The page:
“The break definitely helped our team destress, it was frankly long overdue. We had scrimmed an average of 6 days a week for over 4 months in a row.“ said head coach of the Atlanta Reign Brad Rajani in a statement to GGRecon. The Reign’s situation had been unique in that the regular season schedule before the COVID amendments saw them start a month late into the season, skipping the first three match weeks by design. Due to those circumstances, Atlanta was set on a 6-week streak of matches and with 11 matches, they’ve still not quite caught up to the Outlaws, who are leading the pack of most matches played at 15.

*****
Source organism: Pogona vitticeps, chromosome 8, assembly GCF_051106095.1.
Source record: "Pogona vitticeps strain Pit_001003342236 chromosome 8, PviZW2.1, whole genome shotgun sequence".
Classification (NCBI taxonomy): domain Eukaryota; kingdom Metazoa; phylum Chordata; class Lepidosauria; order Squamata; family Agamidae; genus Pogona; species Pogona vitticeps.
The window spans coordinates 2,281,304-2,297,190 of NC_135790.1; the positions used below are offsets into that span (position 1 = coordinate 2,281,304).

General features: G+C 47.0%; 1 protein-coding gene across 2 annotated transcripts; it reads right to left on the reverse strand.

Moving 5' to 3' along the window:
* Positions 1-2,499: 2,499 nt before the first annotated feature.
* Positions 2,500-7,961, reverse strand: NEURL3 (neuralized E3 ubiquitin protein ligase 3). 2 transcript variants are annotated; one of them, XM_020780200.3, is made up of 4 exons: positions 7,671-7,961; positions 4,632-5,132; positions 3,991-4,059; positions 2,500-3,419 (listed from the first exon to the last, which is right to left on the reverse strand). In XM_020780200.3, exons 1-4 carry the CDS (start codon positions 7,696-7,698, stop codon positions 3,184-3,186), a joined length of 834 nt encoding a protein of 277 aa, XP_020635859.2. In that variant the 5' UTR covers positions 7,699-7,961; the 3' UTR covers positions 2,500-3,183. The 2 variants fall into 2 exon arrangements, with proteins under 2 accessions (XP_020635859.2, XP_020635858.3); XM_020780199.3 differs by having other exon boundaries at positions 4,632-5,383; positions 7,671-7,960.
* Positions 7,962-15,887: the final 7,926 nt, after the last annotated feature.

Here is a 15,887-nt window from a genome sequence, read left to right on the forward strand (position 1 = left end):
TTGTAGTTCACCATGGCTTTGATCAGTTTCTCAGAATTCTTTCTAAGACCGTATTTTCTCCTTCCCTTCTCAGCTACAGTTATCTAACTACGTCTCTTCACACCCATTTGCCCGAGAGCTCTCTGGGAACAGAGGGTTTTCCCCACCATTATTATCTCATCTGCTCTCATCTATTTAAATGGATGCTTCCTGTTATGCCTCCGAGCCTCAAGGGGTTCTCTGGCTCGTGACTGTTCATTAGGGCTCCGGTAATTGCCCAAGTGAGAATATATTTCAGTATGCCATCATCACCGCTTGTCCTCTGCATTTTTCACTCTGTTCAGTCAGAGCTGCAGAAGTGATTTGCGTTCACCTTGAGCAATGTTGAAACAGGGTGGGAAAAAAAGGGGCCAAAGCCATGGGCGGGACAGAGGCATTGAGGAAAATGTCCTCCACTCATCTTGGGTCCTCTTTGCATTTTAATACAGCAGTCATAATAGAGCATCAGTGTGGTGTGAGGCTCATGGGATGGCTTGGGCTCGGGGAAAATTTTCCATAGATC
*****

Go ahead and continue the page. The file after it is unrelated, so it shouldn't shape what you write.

Head coach of the Dallas Fuel Aaron "Aero" Atkins agreed with Rajani’s sentiment. “I think most breaks feel like a help to the team's well-being.” Elaborating on the player’s situation, he added that “players are working crazy hours every day and getting some time off to relax helps level people out. It allows players to compartmentalize that stretch of the season and easily start a new chapter where they can focus on new goals.” David "dpei" Pei agreed, though raised the point that each player has their own idiosyncratic reasons for needing a break, saying that “breaks affect individuals differently, but the break in the middle of the season is really good for every team I think. For some people like Cloudy, the break is just more opportunity to play ranked. For others like Birdring, it was an opportunity for him to just not think about Overwatch and come back fresh.” He concluded that the break had been a success in allowing everyone on the Los Angeles Gladiators to “come back better and with more resolve to finish off the season.” Vytis "Mineral" Lasaitis, head coach of the Boston Uprising also shared this opinion. “I think for sure having a bit of a break after going almost non stop for the entirety of 2020 was a good thing for most teams. We obviously have some new guys who haven't gone through the whole season who were just itching to get back at it, but for everyone else I think it was very welcomed.”